EU’s Bank Resolution Plan Questioned as Denmark Joins Doubters

As Italy argues with Germany over a plan to provide support to its struggling banks, the first country in the European Union to rule out government bailouts says its experience suggests balance sheets should be repaired before aid is pulled.

“If one could do it differently, it would have been smarter to have implemented the bail-in rules after you had cleaned up the non-performing loans,” said Jesper Berg, director general of Denmark’s Financial Supervisory Authority.

Italy’s banks are saddled with some 360 billion euros ($400 billion) in soured loans and a flailing economy. This week, their shares got hammered after the U.K.’s vote to secede from the bloc. Now, Prime Minister Matteo Renzi is considering efforts to recapitalize struggling banks, putting the country at loggerheads with Germany.

Denmark prohibited such measures in 2010, after the government was forced over a three-year period starting in 2008 to take over six banks and one subsidiary. The country’s resolution agency continues to seek buyers for the assets put under its control.

German Chancellor Angela Merkel insisted earlier this week that all EU countries must abide by the Bank Recovery and Resolution Directive. It was designed after the financial crisis to prevent taxpayer bailouts and took full effect this year. That means investors and some depositors must take losses before state aid can be given.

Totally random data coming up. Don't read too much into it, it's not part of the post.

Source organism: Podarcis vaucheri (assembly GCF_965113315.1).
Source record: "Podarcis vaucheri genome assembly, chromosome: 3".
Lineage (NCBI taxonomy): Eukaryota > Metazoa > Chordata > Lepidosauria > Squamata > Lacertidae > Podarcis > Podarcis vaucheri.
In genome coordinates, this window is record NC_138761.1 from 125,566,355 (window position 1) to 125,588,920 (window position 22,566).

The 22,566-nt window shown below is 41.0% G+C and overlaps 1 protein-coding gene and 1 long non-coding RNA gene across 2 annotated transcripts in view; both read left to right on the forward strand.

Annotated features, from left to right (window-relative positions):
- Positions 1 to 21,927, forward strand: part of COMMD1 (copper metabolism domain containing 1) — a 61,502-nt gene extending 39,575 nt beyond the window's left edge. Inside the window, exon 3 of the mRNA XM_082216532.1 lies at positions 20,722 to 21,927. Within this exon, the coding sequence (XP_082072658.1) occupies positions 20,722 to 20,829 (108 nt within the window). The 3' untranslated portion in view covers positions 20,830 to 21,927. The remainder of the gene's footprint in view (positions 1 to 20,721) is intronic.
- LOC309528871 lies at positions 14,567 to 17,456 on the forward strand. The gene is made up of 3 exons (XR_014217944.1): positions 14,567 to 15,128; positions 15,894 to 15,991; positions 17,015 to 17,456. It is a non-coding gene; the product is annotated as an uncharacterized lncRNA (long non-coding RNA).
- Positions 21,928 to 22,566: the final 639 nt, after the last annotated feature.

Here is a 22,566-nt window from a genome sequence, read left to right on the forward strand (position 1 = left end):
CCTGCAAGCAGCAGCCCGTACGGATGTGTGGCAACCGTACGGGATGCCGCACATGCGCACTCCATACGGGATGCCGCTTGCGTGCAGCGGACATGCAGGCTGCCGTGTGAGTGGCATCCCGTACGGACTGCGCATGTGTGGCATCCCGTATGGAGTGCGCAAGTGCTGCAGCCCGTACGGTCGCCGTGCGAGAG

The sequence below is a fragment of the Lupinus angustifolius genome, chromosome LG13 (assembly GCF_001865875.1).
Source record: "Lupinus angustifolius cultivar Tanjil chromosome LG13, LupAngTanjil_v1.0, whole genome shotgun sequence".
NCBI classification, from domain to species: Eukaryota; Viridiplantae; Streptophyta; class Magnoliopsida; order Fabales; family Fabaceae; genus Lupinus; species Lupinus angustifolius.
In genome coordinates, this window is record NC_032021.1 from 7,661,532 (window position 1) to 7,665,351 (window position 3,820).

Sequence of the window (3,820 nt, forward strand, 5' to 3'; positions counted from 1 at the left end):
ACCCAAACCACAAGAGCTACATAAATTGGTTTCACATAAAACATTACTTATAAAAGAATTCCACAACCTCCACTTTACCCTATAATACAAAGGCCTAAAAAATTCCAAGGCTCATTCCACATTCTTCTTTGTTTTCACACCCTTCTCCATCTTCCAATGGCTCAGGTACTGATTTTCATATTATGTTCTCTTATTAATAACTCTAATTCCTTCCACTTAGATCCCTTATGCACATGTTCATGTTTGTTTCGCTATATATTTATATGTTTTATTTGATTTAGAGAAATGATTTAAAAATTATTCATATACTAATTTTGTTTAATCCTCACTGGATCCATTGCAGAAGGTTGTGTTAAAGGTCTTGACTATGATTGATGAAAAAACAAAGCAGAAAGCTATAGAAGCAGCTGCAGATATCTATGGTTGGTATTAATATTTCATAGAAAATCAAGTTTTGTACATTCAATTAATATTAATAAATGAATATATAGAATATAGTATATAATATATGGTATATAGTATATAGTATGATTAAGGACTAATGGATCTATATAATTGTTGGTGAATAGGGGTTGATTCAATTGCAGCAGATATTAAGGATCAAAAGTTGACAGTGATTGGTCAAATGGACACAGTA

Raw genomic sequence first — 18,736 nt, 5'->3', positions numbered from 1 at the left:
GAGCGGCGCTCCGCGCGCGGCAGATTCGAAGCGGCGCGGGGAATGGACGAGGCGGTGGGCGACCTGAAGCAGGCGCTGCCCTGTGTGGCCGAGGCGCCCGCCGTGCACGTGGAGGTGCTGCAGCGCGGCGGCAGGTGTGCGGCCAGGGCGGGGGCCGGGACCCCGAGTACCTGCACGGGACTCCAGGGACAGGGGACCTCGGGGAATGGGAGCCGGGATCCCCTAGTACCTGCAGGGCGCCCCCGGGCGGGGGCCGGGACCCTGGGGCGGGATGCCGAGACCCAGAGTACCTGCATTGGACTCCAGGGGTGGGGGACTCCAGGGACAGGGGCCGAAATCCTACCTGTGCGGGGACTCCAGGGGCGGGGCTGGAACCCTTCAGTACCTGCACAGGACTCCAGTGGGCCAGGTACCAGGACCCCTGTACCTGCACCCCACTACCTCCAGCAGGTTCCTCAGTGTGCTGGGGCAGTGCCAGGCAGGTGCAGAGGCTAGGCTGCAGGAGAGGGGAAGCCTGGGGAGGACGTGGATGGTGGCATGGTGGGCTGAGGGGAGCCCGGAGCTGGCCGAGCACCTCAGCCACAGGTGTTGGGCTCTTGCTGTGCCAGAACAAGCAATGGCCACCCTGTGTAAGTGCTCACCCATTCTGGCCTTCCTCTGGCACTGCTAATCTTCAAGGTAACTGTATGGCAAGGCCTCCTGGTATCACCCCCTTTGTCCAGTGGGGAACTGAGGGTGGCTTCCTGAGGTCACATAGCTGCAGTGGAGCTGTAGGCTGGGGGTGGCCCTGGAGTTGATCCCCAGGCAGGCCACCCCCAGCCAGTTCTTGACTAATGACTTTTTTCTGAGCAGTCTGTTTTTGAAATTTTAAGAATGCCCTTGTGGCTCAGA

Renzi, who’s faulted his predecessor for failing to involve the government in overhauling banks while it was still allowed under EU rules, shot back on Wednesday, saying Italy will respect EU rules and didn’t need “a lesson by the school teacher.”

That tempers are flaring is understandable, Berg said. “These countries are in a very difficult spot,” caught between complying with BRRD and limitations on state aid on the one hand and “the general population’s lack of understanding of the risks in bank claims as well as the stability of the financial system.”

Denmark executed its first bail-in more than 20 years ago, when a banking crisis led to losses among Tier 2 debt holders. But until 2010, senior unsecured debt holders had been protected. A year after Denmark pioneered the bail-in law, Amagerbanken A/S became Europe’s first lender to test it, with senior bondholders and some depositors suffering losses.

The move earned the Nordic country international renown. But the cost was high: ratings companies downgraded banks, leaving them pariahs cut off from capital markets. Lawmakers moved to stem the damage, offering banks incentives to take over failing rivals. Ultimately only one other bank was subjected to the bail-in law.

“There are countries in the EU who at present are discovering that this is not a walk in the park,” Berg said. “The one really important lesson is that we have a gigantic communication problem to make people aware that the risks are now in their private pockets, not their pocket as a taxpayer. That message cannot be under-communicated.”

Italy has been sounding out other countries and the European Commission, the bloc’s executive arm, on a plan to inject as much as 40 billion euros into banks, according to a person with knowledge of the planning.

“The lesson we can offer is that, to the extent one can build buffers into the system, to avoid getting into the situation, that is the much preferable route. Lesson two: be aware of state aid rules,” Berg said. “It has taken us 20 years and two crises to get to where we are in terms of public acceptance of these things. It’s a long ride.”

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